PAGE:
US President Donald Trump announced on October 8 that he would not participate in a virtual presidential debate with Democratic candidate Joe Biden.

The announcement came after the Commission on Presidential Debates stated that the second presidential debate would be held virtually as President Trump recovered from COVID-19.

No virtual debates

President Trump was interviewed on Fox Business, and he said that he wouldn't participate in their planned virtual debate as he does not want to "waste his time."

Meanwhile, Democratic candidate Joe Biden's campaign released a statement on October 8, agreeing to the proposed plan of the Commission on Presidential Debates.

The move was deemed necessary by the members of the debate commission after President Trump tweeted that he tested positive for COVID-19, and there is a lingering uncertainty around his health, according to The Washington Post.

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President Trump can skip the debate per the rules of the commission, but he will not have a chance to outline his plans if reelected, and he can't use the platform to encourage his supporters to vote.

According to political analysts, President Trump needs to grab on any platform that he can because he is falling behind on the national poll.

The head of the debate commission, Frank Fahrenkopf, told CNN that the members of the commission told both the Republicans and the Democrats about their plans right after they announced that they would go virtual. The Cleveland Clinic, the health advisers of the commission, supports their decision.

President Trump stated during his interview with Fox Business that he did not want to "sit behind a computer" during a virtual debate and that there is a high chance that the moderator can cut him off "whenever they want."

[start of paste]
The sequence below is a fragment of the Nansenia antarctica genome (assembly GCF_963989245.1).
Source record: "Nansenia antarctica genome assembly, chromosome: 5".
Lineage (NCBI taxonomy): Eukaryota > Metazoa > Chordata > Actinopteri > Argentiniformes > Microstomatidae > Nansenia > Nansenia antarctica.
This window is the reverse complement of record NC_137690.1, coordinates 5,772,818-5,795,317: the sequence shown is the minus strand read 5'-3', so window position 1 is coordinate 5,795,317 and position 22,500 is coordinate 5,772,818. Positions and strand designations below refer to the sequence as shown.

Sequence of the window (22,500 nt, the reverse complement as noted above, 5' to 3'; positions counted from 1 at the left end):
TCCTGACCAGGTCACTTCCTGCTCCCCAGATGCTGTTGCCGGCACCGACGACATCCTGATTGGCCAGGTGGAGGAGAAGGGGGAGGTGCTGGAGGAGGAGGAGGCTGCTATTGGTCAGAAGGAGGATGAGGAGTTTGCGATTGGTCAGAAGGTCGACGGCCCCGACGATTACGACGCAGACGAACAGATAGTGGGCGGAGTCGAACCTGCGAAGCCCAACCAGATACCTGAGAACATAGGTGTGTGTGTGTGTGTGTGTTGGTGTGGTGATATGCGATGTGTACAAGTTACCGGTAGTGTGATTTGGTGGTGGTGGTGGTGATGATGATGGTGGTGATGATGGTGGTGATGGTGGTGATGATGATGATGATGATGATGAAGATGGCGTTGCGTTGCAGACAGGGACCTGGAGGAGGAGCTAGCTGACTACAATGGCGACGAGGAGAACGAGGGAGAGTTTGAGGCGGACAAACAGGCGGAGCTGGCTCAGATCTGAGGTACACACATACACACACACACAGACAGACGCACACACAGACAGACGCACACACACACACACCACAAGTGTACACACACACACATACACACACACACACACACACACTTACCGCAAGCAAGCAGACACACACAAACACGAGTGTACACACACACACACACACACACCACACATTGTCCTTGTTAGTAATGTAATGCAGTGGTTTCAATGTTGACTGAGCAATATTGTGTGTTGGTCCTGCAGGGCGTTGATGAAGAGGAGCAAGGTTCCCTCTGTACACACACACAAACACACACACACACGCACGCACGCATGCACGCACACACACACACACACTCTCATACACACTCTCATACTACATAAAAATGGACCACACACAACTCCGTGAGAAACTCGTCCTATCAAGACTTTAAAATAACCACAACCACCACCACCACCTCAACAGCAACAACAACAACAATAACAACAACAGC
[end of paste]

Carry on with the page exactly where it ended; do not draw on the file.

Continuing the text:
Not the first time

Virtual debates are not unheard of, as the third debate between John F. Kennedy and Richard Nixon in 1960 happened with both candidates in different locations.

President Trump's campaign manager, Bill Stepien, accused the commission of "unilaterally canceling an in-person debate" after it announced about its plans of going virtual.

Stepien said that the commission is helping Biden and that the President decided to hold a rally instead of going to a second debate.

Meanwhile, the commission gave more details about their plan. The moderator will be Steve Scully, and the attendees who will ask the candidates questions will appear live from Miami, which is where the second date will be held.

Fahrenkopf stated that President Trump has the right not to attend the second debate. He said that there is no law requiring a candidate to participate in a presidential debate.

Fahrenkopf cited an example that happened in 1980 when former President Jimmy Carter refused to attend the first debate, but he did participate in the second round.

After the diagnosis of President Trump, many are asking about the future of the presidential debates, as there are supposed to be two more rounds before the election on November 3.

The announcement about a virtual debate came hours after Vice President Mike Pence and Democratic vice presidential nominee Kamal Harris debated in person, but they were separated by plexiglass and were six feet away from each other.

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